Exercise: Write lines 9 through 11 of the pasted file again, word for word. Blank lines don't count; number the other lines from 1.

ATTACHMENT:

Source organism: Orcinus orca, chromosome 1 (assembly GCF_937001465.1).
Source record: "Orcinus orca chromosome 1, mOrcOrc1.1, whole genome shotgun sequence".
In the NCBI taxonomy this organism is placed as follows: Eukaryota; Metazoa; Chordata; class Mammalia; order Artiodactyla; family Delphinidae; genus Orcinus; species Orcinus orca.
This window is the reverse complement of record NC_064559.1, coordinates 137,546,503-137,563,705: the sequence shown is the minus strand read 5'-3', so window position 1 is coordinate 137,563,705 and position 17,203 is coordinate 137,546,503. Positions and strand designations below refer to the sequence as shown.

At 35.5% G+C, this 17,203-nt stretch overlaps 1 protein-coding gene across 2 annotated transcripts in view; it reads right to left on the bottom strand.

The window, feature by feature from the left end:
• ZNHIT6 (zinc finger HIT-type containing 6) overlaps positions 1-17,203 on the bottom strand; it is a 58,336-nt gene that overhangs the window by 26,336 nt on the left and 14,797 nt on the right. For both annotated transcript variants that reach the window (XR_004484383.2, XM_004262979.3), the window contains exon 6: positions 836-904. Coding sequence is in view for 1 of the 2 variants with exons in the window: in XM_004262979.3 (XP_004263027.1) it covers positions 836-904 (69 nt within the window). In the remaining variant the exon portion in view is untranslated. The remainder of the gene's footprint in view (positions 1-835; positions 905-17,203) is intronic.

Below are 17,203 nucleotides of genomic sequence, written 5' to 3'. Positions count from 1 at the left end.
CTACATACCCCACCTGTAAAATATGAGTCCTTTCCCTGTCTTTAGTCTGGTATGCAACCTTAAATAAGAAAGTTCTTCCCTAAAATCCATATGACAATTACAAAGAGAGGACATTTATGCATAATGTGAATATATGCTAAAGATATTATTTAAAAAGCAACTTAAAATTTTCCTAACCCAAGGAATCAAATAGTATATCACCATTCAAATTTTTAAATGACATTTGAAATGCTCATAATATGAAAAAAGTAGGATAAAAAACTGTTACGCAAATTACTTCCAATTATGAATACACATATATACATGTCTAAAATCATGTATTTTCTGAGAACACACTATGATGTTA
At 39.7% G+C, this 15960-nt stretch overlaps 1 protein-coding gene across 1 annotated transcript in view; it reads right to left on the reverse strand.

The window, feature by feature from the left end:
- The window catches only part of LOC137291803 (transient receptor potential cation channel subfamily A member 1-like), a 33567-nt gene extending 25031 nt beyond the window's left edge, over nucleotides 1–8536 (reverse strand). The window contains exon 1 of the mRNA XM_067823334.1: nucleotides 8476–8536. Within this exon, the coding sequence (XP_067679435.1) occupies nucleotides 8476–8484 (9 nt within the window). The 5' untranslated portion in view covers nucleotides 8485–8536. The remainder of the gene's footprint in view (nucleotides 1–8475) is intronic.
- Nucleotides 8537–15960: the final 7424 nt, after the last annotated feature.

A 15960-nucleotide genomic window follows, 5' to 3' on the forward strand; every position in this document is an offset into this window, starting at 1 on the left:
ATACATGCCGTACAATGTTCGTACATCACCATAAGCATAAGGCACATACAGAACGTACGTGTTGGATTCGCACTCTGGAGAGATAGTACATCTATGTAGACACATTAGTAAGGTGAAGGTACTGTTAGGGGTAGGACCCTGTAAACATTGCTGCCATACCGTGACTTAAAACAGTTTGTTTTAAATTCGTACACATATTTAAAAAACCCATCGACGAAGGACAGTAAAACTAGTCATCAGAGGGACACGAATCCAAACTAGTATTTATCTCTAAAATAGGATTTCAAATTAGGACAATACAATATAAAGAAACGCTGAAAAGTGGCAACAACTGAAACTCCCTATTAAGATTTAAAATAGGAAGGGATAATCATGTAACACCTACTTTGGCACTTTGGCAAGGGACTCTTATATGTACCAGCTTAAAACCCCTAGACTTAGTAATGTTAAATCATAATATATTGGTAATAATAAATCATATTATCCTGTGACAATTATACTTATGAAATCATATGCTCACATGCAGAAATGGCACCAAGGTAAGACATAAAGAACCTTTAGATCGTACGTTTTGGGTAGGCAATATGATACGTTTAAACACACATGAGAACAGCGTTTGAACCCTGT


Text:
CTACATACCCCACCTGTAAAATATGAGTCCTTTCCCTGTCTTTAGTCTGGTATGCAACCTTAAATAAGAAAGTTCTTCCCTAAAATCCATATGACAATTACAAAGAGAGGACATTTATGCATAATGTGAATATATGCTAAAGATATTATTTAAAAAGCAACTTAAAATTTTCCTAACCCAAGGAATCAAATAGTATATCACCATTCAAATTTTTAAATGACATTTGAAATGCTCATAATATGAAAAAAGTAGGATAAAAAACTGTTACGCAAATTACTTCCAATTATGAATACACATATATACATGTCTAAAATCATGTATTTTCTGAGAACACACTATGATGTTA
At 39.7% G+C, this 15960-nt stretch overlaps 1 protein-coding gene across 1 annotated transcript in view; it reads right to left on the reverse strand.

The window, feature by feature from the left end: